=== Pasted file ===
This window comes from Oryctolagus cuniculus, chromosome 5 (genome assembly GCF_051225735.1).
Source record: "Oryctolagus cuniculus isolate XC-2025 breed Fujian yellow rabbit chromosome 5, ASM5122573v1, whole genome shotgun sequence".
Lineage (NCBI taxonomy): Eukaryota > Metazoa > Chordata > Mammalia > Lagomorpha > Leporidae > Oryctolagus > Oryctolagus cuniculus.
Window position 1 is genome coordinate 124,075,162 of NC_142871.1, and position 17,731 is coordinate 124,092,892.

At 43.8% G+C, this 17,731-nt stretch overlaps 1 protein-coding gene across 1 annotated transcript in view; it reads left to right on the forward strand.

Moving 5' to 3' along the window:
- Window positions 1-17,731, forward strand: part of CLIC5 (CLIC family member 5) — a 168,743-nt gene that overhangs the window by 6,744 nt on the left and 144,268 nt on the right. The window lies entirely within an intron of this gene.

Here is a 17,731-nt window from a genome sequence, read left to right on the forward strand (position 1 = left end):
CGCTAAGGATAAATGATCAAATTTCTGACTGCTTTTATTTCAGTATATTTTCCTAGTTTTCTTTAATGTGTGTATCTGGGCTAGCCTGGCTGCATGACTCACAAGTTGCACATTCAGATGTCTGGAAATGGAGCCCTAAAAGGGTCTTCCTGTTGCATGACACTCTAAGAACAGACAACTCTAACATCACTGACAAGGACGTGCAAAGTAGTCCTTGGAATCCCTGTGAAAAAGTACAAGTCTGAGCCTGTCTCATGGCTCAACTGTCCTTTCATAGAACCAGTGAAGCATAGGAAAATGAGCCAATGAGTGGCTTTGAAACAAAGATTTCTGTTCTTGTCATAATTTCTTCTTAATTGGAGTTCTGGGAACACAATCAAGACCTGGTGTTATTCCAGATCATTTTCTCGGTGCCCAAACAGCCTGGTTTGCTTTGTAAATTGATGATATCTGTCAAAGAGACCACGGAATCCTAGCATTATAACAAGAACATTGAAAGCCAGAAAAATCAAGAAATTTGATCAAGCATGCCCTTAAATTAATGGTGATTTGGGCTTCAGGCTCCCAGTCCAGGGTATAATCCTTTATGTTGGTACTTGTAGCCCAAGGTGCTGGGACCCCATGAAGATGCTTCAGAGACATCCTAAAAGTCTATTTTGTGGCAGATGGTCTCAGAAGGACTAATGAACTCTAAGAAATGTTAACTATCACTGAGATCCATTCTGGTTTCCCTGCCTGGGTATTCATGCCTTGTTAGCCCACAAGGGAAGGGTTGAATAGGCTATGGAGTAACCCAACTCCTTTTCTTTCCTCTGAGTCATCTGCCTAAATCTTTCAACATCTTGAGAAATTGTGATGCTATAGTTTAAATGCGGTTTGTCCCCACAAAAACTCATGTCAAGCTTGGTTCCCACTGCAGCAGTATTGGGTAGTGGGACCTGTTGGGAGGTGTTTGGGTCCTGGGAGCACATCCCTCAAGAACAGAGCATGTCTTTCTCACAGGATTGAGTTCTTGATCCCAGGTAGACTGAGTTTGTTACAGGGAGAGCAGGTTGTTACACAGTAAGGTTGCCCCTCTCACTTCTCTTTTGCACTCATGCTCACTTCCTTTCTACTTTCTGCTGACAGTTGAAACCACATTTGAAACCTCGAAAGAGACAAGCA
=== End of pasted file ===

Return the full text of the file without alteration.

This window comes from Oryctolagus cuniculus, chromosome 5 (genome assembly GCF_051225735.1).
Source record: "Oryctolagus cuniculus isolate XC-2025 breed Fujian yellow rabbit chromosome 5, ASM5122573v1, whole genome shotgun sequence".
Lineage (NCBI taxonomy): Eukaryota > Metazoa > Chordata > Mammalia > Lagomorpha > Leporidae > Oryctolagus > Oryctolagus cuniculus.
Window position 1 is genome coordinate 124,075,162 of NC_142871.1, and position 17,731 is coordinate 124,092,892.

At 43.8% G+C, this 17,731-nt stretch overlaps 1 protein-coding gene across 1 annotated transcript in view; it reads left to right on the forward strand.

Moving 5' to 3' along the window:
- Window positions 1-17,731, forward strand: part of CLIC5 (CLIC family member 5) — a 168,743-nt gene that overhangs the window by 6,744 nt on the left and 144,268 nt on the right. The window lies entirely within an intron of this gene.

Here is a 17,731-nt window from a genome sequence, read left to right on the forward strand (position 1 = left end):
CGCTAAGGATAAATGATCAAATTTCTGACTGCTTTTATTTCAGTATATTTTCCTAGTTTTCTTTAATGTGTGTATCTGGGCTAGCCTGGCTGCATGACTCACAAGTTGCACATTCAGATGTCTGGAAATGGAGCCCTAAAAGGGTCTTCCTGTTGCATGACACTCTAAGAACAGACAACTCTAACATCACTGACAAGGACGTGCAAAGTAGTCCTTGGAATCCCTGTGAAAAAGTACAAGTCTGAGCCTGTCTCATGGCTCAACTGTCCTTTCATAGAACCAGTGAAGCATAGGAAAATGAGCCAATGAGTGGCTTTGAAACAAAGATTTCTGTTCTTGTCATAATTTCTTCTTAATTGGAGTTCTGGGAACACAATCAAGACCTGGTGTTATTCCAGATCATTTTCTCGGTGCCCAAACAGCCTGGTTTGCTTTGTAAATTGATGATATCTGTCAAAGAGACCACGGAATCCTAGCATTATAACAAGAACATTGAAAGCCAGAAAAATCAAGAAATTTGATCAAGCATGCCCTTAAATTAATGGTGATTTGGGCTTCAGGCTCCCAGTCCAGGGTATAATCCTTTATGTTGGTACTTGTAGCCCAAGGTGCTGGGACCCCATGAAGATGCTTCAGAGACATCCTAAAAGTCTATTTTGTGGCAGATGGTCTCAGAAGGACTAATGAACTCTAAGAAATGTTAACTATCACTGAGATCCATTCTGGTTTCCCTGCCTGGGTATTCATGCCTTGTTAGCCCACAAGGGAAGGGTTGAATAGGCTATGGAGTAACCCAACTCCTTTTCTTTCCTCTGAGTCATCTGCCTAAATCTTTCAACATCTTGAGAAATTGTGATGCTATAGTTTAAATGCGGTTTGTCCCCACAAAAACTCATGTCAAGCTTGGTTCCCACTGCAGCAGTATTGGGTAGTGGGACCTGTTGGGAGGTGTTTGGGTCCTGGGAGCACATCCCTCAAGAACAGAGCATGTCTTTCTCACAGGATTGAGTTCTTGATCCCAGGTAGACTGAGTTTGTTACAGGGAGAGCAGGTTGTTACACAGTAAGGTTGCCCCTCTCACTTCTCTTTTGCACTCATGCTCACTTCCTTTCTACTTTCTGCTGACAGTTGAAACCACATTTGAAACCTCGAAAGAGACAAGCA